From our readers – November 24, 2016

| November 22, 2016 | 46 Comments

A Christian agenda

When I read James Guldan’s letter in the Nov. 10 issue (“Immigration rhetoric”), I wondered if we had attended the same presentation made by Archbishop Tobin in which the archbishop spoke about refugees. At no time did I hear him talking about open borders. His emphasis was on Catholic social teaching that is based on Scripture. As noted in Leviticus, “The alien among you, you shall love as yourself,” which is re-echoed by Jesus who emphasized the second commandment, “Love your neighbor as yourself.”

Jesus, with his parents, was a refugee in Egypt. Archbishop Tobin reiterated the message of Pope Francis of welcoming refugees not because of a political agenda but a Christian one. I left the archbishop’s talk re-energized to be more involved in the problems of our conflicted country and world, many of which are addressed in Catholic social teaching, realizing that being a Catholic is more than saying my prayers and going to Mass on Sunday.

Mariah Snyder
Lumen Christi, St. Paul

Rethinking women priests

Last week, in Germany, Pope Francis reiterated the old argument that, since Christ had only men as Apostles, women are forever banned from the priesthood (“Pope: Women’s ordination not likely,” Nov. 10). He buttressed this assertion by quoting St. John Paul II.

So, let’s parse these two things, here in the 21st century: First of all, Christ and his apostles were products of their culture. It would have been unthinkable and extremely dangerous for women to go abroad preaching the Gospel in those days, on foot or on horseback. Just not feasible. We do not travel much on foot or on horseback today. We do it largely on Facebook and Twitter, by plane or automobile.

Second, the fact that Pope John Paul, not one of my personal favorites and one whose canonization was pushed through in unseemly haste, made an outrageous and blatantly sexist statement only proves that even saints have made mistakes in their lives. Mother Teresa once claimed that there cannot be too many people, asking “How can there be too many flowers?” A rather naïve and unrealistic world view, most would agree.

In the same issue of The Catholic Spirit in which Francis was quoted, there was an article about how men are made to look like buffoons in so many TV shows and movies, which portray women as the strong and logical ones (“The trouble with the ‘You Go Girl’ culture”). Do we want to look at the guy who just won the presidency? Women run Catholic hospitals, schools and several corporations in our country and around the world, and yet they are not capable of being priests? Our hierarchy need to get over themselves and realize that women are needed in great numbers in the priesthood to give it balance, wisdom, compassion and insight into family life, just for starters. It is beyond regrettable that so much talent is being tossed aside and ignored in the name of male pride, jealousy and fear.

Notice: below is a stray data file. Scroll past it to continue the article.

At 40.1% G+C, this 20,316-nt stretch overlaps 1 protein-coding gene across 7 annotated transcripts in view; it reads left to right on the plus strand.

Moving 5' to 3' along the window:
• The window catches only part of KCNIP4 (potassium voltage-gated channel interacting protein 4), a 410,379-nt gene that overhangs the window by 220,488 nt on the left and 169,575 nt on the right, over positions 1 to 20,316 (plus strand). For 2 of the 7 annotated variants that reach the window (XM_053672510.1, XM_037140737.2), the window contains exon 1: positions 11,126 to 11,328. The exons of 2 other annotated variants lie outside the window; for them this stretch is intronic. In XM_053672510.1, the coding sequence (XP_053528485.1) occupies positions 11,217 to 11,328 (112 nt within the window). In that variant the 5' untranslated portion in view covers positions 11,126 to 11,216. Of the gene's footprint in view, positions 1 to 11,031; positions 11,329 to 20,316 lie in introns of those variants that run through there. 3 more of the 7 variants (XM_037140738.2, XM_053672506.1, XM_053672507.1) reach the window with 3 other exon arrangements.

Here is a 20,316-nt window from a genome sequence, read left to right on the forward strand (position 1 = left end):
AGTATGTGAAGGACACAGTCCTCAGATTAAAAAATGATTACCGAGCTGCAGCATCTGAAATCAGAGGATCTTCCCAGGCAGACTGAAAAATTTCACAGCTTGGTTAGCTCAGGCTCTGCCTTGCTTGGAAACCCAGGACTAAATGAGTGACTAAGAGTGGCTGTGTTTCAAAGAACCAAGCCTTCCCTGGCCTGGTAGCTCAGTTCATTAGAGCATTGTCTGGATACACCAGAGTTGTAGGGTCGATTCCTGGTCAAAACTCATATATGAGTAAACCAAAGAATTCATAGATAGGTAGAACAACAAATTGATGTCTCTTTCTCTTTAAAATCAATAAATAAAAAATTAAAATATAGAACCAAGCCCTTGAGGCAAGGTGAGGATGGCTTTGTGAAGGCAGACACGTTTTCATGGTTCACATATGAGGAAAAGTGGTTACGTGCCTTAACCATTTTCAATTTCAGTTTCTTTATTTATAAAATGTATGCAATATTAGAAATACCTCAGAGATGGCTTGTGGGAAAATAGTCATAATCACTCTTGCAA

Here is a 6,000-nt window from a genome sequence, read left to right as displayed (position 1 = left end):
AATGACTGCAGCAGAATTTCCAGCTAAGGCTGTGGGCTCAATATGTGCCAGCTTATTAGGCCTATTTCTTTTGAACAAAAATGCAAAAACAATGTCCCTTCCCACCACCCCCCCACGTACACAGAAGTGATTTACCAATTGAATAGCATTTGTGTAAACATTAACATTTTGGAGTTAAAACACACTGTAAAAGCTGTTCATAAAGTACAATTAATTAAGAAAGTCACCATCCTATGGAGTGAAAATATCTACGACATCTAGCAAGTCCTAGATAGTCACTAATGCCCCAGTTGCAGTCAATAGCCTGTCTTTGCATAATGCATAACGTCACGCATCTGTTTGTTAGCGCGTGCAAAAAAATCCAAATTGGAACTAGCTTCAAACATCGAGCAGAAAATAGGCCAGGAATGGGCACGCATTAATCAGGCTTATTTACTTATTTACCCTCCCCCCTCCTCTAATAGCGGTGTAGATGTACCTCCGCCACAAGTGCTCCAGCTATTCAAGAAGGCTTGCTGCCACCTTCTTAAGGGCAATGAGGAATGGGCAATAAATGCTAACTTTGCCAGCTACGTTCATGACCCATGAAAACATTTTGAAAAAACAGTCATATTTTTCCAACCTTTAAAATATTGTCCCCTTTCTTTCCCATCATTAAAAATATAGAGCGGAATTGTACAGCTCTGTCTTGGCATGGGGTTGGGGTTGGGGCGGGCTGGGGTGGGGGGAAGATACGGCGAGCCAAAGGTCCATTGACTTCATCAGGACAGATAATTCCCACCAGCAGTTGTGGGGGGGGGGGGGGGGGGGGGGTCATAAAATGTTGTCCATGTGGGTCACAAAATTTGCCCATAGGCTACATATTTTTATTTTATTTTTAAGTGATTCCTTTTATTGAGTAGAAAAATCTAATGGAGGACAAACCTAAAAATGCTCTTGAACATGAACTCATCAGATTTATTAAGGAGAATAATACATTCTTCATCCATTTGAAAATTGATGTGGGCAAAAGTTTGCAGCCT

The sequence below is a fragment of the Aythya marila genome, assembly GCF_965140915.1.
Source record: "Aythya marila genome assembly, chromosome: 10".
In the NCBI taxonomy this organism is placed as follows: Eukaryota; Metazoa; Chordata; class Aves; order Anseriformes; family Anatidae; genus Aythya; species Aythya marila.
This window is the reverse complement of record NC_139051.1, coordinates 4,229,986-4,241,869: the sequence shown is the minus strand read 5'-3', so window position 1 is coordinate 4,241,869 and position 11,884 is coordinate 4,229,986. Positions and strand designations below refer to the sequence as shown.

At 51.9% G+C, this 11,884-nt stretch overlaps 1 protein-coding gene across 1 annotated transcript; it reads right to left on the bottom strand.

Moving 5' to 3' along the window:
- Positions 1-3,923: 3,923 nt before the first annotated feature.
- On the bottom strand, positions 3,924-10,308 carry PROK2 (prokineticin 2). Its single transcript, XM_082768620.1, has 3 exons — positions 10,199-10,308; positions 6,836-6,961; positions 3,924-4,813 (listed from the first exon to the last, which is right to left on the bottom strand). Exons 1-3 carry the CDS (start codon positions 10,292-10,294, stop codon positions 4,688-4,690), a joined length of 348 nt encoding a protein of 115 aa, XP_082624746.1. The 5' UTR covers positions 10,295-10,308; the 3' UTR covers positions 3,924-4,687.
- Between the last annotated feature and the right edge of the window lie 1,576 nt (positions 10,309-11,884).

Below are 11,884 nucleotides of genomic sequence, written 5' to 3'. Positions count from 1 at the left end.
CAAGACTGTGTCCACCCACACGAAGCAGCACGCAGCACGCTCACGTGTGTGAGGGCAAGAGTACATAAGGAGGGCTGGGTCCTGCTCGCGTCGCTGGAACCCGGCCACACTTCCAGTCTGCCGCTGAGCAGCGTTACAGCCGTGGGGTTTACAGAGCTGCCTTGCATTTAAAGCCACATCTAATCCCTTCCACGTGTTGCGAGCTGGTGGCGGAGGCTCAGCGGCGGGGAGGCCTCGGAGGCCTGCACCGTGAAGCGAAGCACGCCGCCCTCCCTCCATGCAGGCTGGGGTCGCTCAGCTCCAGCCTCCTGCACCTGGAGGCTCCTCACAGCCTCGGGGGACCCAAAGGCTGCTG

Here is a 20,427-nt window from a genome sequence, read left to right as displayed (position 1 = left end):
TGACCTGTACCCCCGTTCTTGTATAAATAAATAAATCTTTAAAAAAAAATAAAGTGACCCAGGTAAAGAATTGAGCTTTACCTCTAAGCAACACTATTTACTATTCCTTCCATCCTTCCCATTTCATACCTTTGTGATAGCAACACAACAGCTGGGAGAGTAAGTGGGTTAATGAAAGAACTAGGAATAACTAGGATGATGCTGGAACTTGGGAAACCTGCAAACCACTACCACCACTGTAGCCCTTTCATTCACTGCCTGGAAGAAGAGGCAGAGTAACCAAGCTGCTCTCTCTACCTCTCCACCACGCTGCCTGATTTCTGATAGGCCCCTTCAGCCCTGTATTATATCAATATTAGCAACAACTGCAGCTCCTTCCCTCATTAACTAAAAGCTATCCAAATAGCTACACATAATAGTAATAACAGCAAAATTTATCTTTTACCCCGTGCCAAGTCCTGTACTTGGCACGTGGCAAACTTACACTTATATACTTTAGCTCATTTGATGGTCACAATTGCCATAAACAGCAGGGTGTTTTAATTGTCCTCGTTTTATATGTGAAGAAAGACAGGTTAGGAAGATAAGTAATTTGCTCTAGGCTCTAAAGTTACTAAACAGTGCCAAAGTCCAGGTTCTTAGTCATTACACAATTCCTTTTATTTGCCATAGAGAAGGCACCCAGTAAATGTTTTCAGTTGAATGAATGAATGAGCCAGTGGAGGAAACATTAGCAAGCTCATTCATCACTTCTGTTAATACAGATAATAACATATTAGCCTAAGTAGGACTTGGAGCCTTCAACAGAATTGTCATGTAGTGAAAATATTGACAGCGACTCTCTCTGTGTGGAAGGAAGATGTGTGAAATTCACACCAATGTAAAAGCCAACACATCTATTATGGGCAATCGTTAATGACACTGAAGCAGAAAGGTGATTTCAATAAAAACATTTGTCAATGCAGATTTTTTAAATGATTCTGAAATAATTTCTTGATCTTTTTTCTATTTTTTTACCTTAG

Carol Larsen
St. Stephen, Anoka

Editor’s note: Scripture and Catholic tradition has held that priesthood is reserved for men. Pope St. John Paul II stated in his May 1994 letter “Ordinatio Sacerdotalis” (“Priestly Ordination”): “Although the teaching that priestly ordination is to be reserved to men alone has been preserved by the constant and universal Tradition of the Church and firmly taught by the Magisterium in its more recent documents, at the present time in some places it is nonetheless considered still open to debate, or the Church’s judgment that women are not to be admitted to ordination is considered to have a merely disciplinary force. Wherefore, in order that all doubt may be removed regarding a matter of great importance, a matter which pertains to the Church’s divine constitution itself, in virtue of my ministry of confirming the brethren, I declare that the Church has no authority whatsoever to confer priestly ordination on women and that this judgment is to be definitively held by all the Church’s faithful.”

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